The Turkish pharmaceutical industry still lacks capital investment and subsequently has minimal R&D capabilities. Foreign
investors are free to repatriate their profits outside Turkey as an incentive—subject to certain limited restrictions—and
to acquire immovable property or rights in Turkey. As a result, a number of major developers have chosen to make Turkey a
production base for pharmaceuticals serving the Middle East, Asia, and Eastern Europe (especially given the possibility of
EU accession on the cards in the medium term). Among the 49 manufacturing facilities in the country, multinational firms own
13. The availability of a skilled workforce keeps improving but domestic patenting law is below international standards, with
the protection of confidential test data and counterfeiting being key concerns.
The EM–7 region, while still a comparatively minor contributor to overall global drug sales for most global pharmaceutical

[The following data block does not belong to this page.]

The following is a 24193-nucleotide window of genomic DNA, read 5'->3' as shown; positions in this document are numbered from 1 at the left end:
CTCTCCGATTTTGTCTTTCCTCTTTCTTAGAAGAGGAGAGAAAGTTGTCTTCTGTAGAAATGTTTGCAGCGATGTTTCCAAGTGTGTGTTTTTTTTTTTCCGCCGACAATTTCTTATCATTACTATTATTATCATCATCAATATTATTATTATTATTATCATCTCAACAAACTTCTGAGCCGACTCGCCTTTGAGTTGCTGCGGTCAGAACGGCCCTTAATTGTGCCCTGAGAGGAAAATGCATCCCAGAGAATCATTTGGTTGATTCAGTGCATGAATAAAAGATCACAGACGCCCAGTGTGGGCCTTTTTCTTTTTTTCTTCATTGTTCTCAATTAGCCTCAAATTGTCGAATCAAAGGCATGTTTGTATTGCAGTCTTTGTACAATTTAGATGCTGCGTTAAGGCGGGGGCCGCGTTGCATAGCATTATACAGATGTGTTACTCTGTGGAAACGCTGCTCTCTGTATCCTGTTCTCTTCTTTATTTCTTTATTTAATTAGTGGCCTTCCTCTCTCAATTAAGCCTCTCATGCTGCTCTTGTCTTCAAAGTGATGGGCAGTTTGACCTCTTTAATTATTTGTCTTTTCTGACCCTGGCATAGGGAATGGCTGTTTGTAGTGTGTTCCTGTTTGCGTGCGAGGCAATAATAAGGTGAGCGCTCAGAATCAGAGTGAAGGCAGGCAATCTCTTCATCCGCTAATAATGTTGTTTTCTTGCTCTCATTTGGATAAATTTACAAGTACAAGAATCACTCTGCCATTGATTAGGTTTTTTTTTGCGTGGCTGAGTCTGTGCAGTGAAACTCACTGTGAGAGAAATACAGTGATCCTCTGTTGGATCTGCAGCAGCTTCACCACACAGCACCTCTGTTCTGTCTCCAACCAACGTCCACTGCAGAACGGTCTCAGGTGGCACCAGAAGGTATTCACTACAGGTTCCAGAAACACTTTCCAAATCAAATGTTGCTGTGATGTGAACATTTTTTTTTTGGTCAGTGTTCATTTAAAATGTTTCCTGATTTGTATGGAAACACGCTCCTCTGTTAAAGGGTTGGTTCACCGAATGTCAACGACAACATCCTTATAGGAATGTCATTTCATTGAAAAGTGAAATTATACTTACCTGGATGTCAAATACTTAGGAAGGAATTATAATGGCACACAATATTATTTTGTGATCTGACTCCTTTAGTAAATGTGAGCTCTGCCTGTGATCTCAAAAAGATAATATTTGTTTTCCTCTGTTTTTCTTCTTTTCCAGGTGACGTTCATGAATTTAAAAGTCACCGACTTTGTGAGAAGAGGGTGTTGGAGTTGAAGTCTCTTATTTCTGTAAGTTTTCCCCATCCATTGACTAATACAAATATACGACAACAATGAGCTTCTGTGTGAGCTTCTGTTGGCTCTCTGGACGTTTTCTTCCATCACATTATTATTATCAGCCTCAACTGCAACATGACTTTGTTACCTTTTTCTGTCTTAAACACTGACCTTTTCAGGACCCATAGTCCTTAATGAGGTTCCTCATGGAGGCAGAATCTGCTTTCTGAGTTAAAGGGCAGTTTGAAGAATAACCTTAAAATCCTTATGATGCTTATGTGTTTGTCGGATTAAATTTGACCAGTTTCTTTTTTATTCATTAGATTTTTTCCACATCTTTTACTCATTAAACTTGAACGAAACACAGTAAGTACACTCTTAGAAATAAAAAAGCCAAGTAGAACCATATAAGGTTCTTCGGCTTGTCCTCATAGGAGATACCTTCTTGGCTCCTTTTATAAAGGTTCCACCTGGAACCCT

companies, will likely grow in size and importance over time. In light of the primarily positive macro growth indicators across
all the profiled EM–7 pharmaceutical markets, there will likely be heightened negotiations for partnerships between global
pharmaceutical companies and locally based CMOs and CROs. Although European drug companies are showing more interest in these
partnership opportunities, the US is not far behind. The key to ongoing success for the pharmaceutical industry in emerging
markets remains the improvement of R&D productivity to a point where the discovery of new, meaningful products that can serve
remaining unmet medical needs become a reality. Products like these could then see sustainable demand in both established
and emerging markets alike.
Victor Coker is director of business intelligence at That's Nice, LLC, New York, NY, email@example.com